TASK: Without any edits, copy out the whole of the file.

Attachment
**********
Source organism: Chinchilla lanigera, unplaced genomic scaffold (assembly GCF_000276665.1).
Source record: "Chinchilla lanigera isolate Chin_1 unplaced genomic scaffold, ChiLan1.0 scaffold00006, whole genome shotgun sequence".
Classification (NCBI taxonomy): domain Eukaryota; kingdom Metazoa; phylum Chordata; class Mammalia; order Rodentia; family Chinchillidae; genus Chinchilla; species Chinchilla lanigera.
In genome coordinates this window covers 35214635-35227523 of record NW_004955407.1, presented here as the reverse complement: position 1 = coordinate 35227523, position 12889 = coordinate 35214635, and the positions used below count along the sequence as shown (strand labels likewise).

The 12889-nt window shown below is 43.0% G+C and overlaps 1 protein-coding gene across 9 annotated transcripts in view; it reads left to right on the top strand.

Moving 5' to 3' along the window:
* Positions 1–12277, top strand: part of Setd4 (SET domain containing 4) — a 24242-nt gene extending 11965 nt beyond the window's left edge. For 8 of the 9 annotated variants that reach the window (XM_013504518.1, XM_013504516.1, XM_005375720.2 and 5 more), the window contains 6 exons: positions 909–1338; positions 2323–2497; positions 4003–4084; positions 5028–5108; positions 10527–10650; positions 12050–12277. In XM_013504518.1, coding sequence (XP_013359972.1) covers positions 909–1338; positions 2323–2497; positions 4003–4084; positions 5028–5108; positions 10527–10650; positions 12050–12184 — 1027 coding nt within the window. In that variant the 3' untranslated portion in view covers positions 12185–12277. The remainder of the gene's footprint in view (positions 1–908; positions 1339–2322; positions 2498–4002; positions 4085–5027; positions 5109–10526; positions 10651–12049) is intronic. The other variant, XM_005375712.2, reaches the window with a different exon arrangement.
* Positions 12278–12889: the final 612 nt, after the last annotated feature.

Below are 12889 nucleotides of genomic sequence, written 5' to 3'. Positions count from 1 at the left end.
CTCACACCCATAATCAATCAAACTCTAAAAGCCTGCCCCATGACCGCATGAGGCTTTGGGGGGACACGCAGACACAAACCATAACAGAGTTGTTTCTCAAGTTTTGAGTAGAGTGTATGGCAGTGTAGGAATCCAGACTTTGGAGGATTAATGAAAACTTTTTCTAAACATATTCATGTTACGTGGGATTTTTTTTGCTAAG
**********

Source organism: Chinchilla lanigera, unplaced genomic scaffold (assembly GCF_000276665.1).
Source record: "Chinchilla lanigera isolate Chin_1 unplaced genomic scaffold, ChiLan1.0 scaffold00006, whole genome shotgun sequence".
Classification (NCBI taxonomy): domain Eukaryota; kingdom Metazoa; phylum Chordata; class Mammalia; order Rodentia; family Chinchillidae; genus Chinchilla; species Chinchilla lanigera.
In genome coordinates this window covers 35214635-35227523 of record NW_004955407.1, presented here as the reverse complement: position 1 = coordinate 35227523, position 12889 = coordinate 35214635, and the positions used below count along the sequence as shown (strand labels likewise).

The 12889-nt window shown below is 43.0% G+C and overlaps 1 protein-coding gene across 9 annotated transcripts in view; it reads left to right on the top strand.

Moving 5' to 3' along the window:
* Positions 1–12277, top strand: part of Setd4 (SET domain containing 4) — a 24242-nt gene extending 11965 nt beyond the window's left edge. For 8 of the 9 annotated variants that reach the window (XM_013504518.1, XM_013504516.1, XM_005375720.2 and 5 more), the window contains 6 exons: positions 909–1338; positions 2323–2497; positions 4003–4084; positions 5028–5108; positions 10527–10650; positions 12050–12277. In XM_013504518.1, coding sequence (XP_013359972.1) covers positions 909–1338; positions 2323–2497; positions 4003–4084; positions 5028–5108; positions 10527–10650; positions 12050–12184 — 1027 coding nt within the window. In that variant the 3' untranslated portion in view covers positions 12185–12277. The remainder of the gene's footprint in view (positions 1–908; positions 1339–2322; positions 2498–4002; positions 4085–5027; positions 5109–10526; positions 10651–12049) is intronic. The other variant, XM_005375712.2, reaches the window with a different exon arrangement.
* Positions 12278–12889: the final 612 nt, after the last annotated feature.

Below are 12889 nucleotides of genomic sequence, written 5' to 3'. Positions count from 1 at the left end.
CTCACACCCATAATCAATCAAACTCTAAAAGCCTGCCCCATGACCGCATGAGGCTTTGGGGGGACACGCAGACACAAACCATAACAGAGTTGTTTCTCAAGTTTTGAGTAGAGTGTATGGCAGTGTAGGAATCCAGACTTTGGAGGATTAATGAAAACTTTTTCTAAACATATTCATGTTACGTGGGATTTTTTTTGCTAAG